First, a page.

In the 10 years that consumer-driven health plans (CDHPs) have existed they have tended to attract participants who are better educated, healthier, and have higher incomes than people in traditional health plans, according to a new report by the nonpartisan Employee Benefit Research Institute (EBRI).
But in recent years, the income differences have begun to narrow.
For instance, EBRI found that in 2005 CDHP enrollees were more likely than traditional plan enrollees to have household income of $150,000 or more, but by 2010 this was no longer the case. In 2010, CDHP enrollees were more likely to have household income of $50,000 to $100,000, but were not more likely to have household income of $100,000 or more.
Paul Fronstin, director of EBRI’s Health Research and Education Program and author of the report, said other than for these factors, there are no clear demographic differences between enrollees in consumer-driven health plans and traditional health plans.
The findings are published in the May 2011 EBRI Notes, “Characteristics of the CDHP Population, 2005−2010,” and are available on line at www.ebri.org. The data come from the 2005‒2007 EBRI/Commonwealth Fund Consumerism in Health Care Survey and the 2008‒2010 EBRI/MGA Consumer Engagement in Health Care Survey.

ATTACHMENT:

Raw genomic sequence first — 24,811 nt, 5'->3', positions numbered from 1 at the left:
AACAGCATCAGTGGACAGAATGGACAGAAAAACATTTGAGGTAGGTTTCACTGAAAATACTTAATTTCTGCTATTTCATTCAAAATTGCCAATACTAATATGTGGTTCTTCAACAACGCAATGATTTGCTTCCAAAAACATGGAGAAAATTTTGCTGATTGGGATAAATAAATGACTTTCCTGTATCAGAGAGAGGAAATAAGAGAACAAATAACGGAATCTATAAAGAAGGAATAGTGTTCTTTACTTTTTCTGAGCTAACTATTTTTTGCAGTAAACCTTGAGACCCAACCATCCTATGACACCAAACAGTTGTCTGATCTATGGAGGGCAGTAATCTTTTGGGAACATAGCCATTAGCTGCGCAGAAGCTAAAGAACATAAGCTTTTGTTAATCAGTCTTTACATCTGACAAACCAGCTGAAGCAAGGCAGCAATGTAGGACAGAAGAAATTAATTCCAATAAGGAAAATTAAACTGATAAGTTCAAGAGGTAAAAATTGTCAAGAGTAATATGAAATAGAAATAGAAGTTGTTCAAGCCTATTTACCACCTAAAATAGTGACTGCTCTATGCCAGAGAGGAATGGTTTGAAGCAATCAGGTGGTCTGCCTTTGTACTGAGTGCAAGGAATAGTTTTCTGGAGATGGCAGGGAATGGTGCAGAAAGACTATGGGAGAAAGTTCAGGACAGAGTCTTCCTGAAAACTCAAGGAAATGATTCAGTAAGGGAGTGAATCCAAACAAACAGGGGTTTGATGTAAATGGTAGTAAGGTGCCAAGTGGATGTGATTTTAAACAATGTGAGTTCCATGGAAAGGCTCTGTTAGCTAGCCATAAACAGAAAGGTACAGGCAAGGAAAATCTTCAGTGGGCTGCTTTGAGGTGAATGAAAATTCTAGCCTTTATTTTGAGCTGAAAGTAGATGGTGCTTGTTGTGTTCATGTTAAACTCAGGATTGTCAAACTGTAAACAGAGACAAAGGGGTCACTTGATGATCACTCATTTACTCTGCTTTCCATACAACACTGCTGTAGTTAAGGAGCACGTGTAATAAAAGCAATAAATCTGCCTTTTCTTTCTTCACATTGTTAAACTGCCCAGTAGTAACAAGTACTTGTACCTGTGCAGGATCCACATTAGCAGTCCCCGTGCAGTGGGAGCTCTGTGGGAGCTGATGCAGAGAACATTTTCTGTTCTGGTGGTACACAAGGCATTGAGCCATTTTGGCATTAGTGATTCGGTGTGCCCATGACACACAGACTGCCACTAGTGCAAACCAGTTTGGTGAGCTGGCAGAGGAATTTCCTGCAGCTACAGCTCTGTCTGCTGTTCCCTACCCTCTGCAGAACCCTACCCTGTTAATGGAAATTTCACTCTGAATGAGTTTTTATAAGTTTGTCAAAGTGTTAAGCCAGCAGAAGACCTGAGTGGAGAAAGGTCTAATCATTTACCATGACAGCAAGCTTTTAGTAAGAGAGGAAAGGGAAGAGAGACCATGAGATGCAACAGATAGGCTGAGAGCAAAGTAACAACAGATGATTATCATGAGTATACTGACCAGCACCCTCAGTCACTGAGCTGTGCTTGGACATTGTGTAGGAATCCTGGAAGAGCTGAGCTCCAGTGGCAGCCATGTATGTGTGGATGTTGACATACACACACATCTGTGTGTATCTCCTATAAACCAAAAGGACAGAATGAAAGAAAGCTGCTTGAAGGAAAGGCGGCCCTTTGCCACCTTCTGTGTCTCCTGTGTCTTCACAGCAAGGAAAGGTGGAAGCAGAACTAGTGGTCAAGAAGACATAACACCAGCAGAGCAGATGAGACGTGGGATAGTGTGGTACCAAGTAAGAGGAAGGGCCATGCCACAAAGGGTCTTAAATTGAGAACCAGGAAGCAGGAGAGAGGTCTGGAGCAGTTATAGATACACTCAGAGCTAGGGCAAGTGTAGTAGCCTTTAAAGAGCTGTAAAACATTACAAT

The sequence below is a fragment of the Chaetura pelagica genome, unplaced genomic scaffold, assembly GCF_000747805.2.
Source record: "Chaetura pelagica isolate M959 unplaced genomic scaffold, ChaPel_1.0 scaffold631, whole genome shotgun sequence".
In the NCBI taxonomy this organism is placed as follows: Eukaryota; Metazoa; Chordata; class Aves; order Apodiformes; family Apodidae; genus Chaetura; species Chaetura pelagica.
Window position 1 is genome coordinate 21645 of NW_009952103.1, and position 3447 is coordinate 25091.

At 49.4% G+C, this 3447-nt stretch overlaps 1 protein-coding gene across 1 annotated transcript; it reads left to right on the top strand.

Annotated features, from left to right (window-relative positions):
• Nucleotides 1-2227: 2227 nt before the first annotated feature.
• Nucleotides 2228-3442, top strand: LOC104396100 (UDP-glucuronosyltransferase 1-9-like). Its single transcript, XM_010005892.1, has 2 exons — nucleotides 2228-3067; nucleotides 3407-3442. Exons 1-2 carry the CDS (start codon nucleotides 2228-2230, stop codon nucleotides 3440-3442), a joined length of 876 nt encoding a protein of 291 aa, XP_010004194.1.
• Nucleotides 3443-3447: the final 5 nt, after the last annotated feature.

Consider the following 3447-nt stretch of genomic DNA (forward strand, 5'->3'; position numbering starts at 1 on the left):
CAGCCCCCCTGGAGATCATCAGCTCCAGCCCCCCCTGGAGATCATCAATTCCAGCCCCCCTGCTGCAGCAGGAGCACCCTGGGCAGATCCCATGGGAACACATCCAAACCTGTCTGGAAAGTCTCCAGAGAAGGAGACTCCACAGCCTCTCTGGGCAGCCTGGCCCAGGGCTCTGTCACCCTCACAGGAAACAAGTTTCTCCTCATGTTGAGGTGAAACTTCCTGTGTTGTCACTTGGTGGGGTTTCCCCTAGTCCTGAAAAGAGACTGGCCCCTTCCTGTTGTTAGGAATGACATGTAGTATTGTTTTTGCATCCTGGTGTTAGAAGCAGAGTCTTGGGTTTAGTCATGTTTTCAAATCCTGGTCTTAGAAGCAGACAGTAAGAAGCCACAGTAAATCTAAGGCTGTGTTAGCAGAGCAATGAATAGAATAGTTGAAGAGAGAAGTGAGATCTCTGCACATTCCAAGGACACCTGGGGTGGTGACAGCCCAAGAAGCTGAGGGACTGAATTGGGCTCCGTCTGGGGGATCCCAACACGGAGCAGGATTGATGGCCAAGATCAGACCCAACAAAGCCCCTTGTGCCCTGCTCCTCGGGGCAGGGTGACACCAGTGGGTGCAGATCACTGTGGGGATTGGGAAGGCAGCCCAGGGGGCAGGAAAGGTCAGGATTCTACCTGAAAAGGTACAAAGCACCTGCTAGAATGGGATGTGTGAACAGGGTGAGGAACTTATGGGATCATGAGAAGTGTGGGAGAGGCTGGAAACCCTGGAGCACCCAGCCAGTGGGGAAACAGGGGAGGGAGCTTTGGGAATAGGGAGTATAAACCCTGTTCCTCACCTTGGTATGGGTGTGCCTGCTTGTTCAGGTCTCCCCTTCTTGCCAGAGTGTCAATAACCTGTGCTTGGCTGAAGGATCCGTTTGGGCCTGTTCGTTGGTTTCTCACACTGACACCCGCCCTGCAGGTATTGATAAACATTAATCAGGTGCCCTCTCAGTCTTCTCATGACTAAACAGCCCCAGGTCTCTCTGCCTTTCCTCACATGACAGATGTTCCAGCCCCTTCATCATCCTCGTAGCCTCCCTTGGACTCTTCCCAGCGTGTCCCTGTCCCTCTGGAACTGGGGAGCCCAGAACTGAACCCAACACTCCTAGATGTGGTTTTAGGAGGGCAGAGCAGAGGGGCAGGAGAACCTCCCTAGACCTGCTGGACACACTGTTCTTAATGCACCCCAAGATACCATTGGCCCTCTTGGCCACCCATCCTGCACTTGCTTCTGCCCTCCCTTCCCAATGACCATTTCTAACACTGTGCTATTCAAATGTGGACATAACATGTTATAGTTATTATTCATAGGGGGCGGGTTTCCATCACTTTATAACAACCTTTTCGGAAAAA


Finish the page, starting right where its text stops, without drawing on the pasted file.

Employment-based health benefits are the most common form of health insurance in the United States, but skyrocketing health expenses have forced employers to seek ways to control their costs. Starting in 2001, employers started offering account-based health plans—a combination of health plans with deductibles of at least $1,000 for employee-only coverage and tax-preferred savings or spending accounts that workers and their families can use to pay their out-of-pocket health care expenses. These health savings accounts (HSAs) and health reimbursement arrangements (HRAs) are collectively known as “consumer-driven” health plans, and are designed to give workers more control over how they pay for their health coverage.
Other findings in the EBRI report:
CDHP and high-deductible health plan (HDHP) enrollees have consistently reported higher education levels than traditional plan enrollees.
In most years of the survey, both the CDHP and HDHP populations were less likely to be young (ages 21‒34) than the population with traditional coverage. However, in 2010, both the CDHP and HDHP populations were more likely to be ages 35‒44. There were no differences in the portion ages 45‒54 and no recent differences in the portion ages 55‒64.
CDHP enrollees have consistently reported better health status than traditional plan enrollees. They have also exhibited better health behavior than traditional plan enrollees with respect to smoking, exercise, and, recently, obesity rates. HDHP enrollees have also been consistently less likely than those with traditional coverage to report that they smoke, but no recent differences were found in exercise rates and differences have never been found in obesity rates. It cannot be determined from the survey whether plan design had an impact on health status, smoking, exercise, or obesity rates.